When smiles are spooky: fear and the dentist’s chair

Dr. Steven Deneka

Halloween Blog Photo 2015If you were expecting a Halloween column warning about the horrors of eating candy, you’ll be disappointed. Instead, I thought I’d write about something many of us might find a little scarier – fear of visiting the dentist, or “odontophobia”.

I came across an article recently that said 40 per cent of Canadians are afraid of visiting the dentist. Don’t worry, my feelings weren’t hurt. I hear it all the time. In fact, when I was younger, I was nervous about going to the dentist until I found one who made me comfortable.

Fear of visiting the dentist can range from mild to severe, and may stem from painful experiences, concerns about potentially invasive procedures or discomfort with a dentist’s bedside manner, perceiving someone as too serious or not empathetic enough. Some people may develop a phobia based on indirect sources, like hearing about someone else’s bad experience, or negative portrayals of dentists in the media.

Solutions to calm patients’ nerves are two-fold. A combination of technological advances and strategic dental techniques can go a long way in helping increase comfort levels. From a technology perspective, using digital photographs can help a dentist explain the need for a procedure, and help tell a patient about what their treatment may entail before it’s done. Often what people fear is the unexpected.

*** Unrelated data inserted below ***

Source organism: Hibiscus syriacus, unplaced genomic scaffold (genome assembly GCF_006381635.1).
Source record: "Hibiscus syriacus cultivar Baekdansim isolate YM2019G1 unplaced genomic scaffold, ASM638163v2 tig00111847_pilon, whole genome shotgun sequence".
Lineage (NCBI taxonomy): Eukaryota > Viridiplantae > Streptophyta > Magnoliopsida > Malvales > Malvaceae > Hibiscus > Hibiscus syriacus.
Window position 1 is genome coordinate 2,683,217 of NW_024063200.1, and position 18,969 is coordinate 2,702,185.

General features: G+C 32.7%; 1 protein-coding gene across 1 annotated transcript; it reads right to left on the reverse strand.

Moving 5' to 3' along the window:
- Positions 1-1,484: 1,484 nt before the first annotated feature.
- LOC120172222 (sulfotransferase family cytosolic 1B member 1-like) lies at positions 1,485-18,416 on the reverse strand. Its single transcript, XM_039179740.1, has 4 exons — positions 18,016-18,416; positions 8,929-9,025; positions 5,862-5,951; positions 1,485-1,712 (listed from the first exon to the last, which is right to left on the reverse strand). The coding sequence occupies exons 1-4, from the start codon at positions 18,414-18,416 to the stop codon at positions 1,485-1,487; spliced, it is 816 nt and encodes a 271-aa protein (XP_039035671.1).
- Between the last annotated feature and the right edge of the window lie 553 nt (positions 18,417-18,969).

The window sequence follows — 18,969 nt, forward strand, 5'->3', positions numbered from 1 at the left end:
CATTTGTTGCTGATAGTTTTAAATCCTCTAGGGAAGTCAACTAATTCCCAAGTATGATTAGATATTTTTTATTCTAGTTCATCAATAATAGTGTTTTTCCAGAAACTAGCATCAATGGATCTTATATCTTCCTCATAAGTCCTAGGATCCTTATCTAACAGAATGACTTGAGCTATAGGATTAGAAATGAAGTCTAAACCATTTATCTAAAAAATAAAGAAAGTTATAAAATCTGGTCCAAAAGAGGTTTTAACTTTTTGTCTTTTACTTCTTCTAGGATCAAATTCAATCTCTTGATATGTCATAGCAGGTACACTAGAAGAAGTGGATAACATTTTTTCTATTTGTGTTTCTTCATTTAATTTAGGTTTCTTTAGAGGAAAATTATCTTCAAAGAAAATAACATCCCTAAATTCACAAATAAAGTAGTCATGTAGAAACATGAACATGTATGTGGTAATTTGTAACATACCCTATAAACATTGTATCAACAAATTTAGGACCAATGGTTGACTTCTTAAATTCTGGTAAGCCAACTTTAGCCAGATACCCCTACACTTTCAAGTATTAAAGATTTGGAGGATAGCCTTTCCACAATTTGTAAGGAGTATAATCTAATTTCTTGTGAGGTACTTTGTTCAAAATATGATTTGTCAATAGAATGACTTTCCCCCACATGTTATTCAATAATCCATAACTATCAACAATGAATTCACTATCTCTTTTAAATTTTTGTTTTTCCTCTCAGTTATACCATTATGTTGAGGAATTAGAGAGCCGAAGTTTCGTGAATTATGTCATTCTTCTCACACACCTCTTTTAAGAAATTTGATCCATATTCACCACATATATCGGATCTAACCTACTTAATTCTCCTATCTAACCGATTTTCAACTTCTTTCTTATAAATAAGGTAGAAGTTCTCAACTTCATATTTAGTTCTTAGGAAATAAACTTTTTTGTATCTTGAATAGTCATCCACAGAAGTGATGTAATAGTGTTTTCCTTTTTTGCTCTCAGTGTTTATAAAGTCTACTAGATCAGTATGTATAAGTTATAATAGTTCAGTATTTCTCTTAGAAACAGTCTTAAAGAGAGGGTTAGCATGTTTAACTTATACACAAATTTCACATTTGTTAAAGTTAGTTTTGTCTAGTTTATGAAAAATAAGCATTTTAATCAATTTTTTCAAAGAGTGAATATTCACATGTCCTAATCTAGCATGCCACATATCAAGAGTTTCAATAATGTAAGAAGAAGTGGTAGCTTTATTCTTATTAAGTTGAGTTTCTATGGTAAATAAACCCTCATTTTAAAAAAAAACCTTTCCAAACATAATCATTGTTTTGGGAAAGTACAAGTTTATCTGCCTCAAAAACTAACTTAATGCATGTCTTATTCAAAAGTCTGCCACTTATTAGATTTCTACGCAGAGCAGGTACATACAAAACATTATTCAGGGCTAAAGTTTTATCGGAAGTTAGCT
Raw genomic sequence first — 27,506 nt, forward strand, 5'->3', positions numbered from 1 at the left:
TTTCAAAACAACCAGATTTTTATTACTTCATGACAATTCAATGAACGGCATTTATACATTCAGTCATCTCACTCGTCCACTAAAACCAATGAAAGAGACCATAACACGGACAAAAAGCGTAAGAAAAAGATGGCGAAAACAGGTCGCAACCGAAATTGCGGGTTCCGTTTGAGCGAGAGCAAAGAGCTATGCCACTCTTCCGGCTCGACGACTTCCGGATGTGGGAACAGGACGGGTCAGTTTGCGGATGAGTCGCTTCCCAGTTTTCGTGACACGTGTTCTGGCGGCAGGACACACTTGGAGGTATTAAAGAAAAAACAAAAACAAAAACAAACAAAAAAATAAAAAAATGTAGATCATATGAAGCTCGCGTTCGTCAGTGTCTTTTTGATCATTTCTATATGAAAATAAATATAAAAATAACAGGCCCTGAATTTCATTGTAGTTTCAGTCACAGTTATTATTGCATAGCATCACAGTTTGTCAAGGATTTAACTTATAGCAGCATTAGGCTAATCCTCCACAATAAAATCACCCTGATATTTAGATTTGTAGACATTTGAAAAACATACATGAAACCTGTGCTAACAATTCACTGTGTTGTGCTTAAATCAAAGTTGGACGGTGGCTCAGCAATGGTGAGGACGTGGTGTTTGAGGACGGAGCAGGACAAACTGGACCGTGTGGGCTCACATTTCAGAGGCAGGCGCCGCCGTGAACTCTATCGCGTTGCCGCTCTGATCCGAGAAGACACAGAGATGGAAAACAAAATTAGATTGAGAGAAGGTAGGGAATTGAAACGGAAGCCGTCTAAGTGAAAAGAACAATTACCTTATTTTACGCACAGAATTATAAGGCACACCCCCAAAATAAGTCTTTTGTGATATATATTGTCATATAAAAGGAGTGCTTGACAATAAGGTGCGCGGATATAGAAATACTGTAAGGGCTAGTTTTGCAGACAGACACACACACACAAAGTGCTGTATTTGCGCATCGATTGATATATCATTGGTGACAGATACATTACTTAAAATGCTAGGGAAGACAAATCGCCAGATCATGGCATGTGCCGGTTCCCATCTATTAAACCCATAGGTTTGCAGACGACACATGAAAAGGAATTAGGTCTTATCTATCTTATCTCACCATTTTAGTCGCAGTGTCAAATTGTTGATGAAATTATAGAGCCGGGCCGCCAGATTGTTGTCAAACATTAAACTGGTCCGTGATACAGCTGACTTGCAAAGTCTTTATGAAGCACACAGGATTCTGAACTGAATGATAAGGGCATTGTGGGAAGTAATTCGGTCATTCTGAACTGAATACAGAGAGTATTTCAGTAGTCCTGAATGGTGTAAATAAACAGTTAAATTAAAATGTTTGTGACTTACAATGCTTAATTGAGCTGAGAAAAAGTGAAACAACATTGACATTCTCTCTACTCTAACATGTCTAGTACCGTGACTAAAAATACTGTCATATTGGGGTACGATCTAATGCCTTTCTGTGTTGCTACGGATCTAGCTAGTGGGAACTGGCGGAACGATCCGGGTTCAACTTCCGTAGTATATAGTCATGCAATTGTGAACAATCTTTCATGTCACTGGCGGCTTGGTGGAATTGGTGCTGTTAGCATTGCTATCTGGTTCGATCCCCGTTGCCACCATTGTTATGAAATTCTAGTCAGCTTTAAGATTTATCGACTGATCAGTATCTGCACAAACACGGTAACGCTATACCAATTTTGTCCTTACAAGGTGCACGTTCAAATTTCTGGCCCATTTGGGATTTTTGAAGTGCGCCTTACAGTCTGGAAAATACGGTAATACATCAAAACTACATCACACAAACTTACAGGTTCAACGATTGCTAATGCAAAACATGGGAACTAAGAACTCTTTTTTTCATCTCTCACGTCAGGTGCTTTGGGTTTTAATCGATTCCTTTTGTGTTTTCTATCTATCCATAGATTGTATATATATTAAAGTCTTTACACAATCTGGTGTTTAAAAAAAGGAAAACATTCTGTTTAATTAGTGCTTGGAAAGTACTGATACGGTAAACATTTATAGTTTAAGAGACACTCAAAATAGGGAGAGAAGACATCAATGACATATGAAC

Technique can help soothe potential discomfort and fear. Gentle dentistry is essential to anticipate patient pain and help manage it appropriately. Local anesthetics play an important role in dental treatment, and knowing which parts of the mouth are more sensitive than others, and delivering injections strategically, can help reduce pain. Giving time for an anesthetic to take hold before starting a procedure can also increase a patient’s comfort level. Finally, I’ve always tried to work efficiently to keep chair time down and help patients get back to their daily life that much quicker.

It’s important to find a dentist who you feel comfortable with and explain any anxiety you’re feeling to come up with a plan that works for you. And about that candy? Everything in moderation is fine, just remember to get your little ghouls to brush their teeth!